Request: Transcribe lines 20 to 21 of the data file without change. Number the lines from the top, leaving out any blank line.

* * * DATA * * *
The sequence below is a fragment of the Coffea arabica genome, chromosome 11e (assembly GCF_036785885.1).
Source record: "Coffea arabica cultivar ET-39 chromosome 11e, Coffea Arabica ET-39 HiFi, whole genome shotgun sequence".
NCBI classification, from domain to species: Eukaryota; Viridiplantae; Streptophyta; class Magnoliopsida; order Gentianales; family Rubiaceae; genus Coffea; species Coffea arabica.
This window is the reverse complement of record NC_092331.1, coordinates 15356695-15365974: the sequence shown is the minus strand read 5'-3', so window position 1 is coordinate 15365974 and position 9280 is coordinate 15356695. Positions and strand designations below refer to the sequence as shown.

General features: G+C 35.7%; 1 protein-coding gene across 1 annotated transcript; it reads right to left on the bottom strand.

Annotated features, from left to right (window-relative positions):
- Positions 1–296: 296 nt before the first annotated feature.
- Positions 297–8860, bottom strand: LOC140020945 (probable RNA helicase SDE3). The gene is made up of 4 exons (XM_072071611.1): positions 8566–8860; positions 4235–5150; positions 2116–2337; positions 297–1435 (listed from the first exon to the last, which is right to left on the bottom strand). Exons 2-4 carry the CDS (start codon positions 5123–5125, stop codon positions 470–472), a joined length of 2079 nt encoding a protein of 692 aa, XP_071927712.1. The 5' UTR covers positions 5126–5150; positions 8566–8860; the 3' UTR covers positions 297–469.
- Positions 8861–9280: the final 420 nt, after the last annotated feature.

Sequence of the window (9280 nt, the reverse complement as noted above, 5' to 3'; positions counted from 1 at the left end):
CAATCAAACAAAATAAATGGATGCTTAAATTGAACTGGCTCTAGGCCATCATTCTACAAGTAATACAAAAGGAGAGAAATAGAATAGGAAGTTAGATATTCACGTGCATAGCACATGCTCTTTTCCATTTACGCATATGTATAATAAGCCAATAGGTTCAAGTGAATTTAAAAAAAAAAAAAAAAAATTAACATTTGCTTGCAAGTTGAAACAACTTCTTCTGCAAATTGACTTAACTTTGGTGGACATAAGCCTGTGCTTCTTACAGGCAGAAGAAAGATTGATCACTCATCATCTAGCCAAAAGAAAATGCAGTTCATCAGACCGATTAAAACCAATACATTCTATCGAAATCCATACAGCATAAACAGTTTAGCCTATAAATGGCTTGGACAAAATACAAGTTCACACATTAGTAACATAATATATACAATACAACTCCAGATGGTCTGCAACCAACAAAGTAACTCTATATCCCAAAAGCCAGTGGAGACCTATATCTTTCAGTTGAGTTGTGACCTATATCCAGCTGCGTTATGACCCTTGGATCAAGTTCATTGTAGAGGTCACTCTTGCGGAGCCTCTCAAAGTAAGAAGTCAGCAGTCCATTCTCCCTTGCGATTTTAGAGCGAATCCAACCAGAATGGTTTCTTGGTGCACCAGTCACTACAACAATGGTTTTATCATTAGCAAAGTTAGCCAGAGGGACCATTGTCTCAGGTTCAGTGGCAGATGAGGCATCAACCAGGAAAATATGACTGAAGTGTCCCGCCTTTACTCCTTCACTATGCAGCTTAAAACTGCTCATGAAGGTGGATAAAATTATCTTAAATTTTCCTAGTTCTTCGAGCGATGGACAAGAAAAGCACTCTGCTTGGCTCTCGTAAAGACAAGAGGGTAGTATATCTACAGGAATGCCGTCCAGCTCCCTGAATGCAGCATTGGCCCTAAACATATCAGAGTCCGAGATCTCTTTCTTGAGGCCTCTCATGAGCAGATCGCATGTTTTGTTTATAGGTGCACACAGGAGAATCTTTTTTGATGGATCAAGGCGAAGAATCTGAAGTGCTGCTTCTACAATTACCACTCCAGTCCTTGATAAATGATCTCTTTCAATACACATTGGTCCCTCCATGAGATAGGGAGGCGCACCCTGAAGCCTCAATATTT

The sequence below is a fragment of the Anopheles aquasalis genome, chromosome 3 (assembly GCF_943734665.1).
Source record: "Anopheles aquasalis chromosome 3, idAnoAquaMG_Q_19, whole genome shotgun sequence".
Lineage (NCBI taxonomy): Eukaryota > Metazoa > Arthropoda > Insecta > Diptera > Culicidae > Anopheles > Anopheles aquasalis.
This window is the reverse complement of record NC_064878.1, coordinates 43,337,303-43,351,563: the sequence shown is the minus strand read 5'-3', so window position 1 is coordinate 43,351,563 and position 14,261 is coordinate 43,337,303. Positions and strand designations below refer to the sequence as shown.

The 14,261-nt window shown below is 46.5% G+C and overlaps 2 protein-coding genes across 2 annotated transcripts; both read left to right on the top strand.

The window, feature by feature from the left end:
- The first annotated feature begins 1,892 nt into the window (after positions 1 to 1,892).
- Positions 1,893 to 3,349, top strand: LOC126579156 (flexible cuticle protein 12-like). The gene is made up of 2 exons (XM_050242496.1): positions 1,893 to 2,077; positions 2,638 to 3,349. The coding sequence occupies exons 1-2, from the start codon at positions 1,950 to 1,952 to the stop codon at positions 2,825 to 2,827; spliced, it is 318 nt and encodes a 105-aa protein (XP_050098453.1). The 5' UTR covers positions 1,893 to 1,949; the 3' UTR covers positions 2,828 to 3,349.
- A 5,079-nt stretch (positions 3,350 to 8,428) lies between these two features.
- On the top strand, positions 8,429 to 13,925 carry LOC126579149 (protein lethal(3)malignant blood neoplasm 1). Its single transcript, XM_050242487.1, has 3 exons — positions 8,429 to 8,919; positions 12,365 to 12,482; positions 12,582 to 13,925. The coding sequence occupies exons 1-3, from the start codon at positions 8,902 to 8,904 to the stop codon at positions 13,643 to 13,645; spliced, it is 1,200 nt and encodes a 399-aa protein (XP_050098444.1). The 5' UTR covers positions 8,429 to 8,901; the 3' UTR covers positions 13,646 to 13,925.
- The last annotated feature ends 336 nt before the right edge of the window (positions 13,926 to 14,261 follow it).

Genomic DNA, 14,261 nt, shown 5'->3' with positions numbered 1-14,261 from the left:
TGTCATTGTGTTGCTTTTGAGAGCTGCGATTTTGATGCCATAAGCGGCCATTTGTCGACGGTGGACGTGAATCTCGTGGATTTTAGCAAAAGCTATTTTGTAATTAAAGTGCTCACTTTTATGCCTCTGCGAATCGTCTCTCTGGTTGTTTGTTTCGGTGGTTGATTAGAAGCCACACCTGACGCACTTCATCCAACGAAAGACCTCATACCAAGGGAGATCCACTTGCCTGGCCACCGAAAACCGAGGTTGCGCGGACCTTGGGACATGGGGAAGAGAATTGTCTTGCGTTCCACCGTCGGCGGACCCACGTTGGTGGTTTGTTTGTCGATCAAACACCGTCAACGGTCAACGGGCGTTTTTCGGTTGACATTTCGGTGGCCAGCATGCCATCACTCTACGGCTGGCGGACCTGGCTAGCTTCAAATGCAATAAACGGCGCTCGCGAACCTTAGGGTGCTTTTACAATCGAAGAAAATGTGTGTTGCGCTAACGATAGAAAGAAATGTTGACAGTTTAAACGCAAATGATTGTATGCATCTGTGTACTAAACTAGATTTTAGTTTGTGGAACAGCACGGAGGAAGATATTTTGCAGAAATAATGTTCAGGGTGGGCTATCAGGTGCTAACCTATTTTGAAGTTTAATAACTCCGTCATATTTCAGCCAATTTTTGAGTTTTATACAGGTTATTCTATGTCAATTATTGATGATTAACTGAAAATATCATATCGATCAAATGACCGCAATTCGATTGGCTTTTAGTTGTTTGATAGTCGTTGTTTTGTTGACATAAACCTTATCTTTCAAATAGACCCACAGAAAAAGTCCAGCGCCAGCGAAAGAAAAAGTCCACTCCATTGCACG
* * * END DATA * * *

- A 5,079-nt stretch (positions 3,350 to 8,428) lies between these two features.
- On the top strand, positions 8,429 to 13,925 carry LOC126579149 (protein lethal(3)malignant blood neoplasm 1). Its single transcript, XM_050242487.1, has 3 exons — positions 8,429 to 8,919; positions 12,365 to 12,482; positions 12,582 to 13,925. The coding sequence occupies exons 1-3, from the start codon at positions 8,902 to 8,904 to the stop codon at positions 13,643 to 13,645; spliced, it is 1,200 nt and encodes a 399-aa protein (XP_050098444.1). The 5' UTR covers positions 8,429 to 8,901; the 3' UTR covers positions 13,646 to 13,925.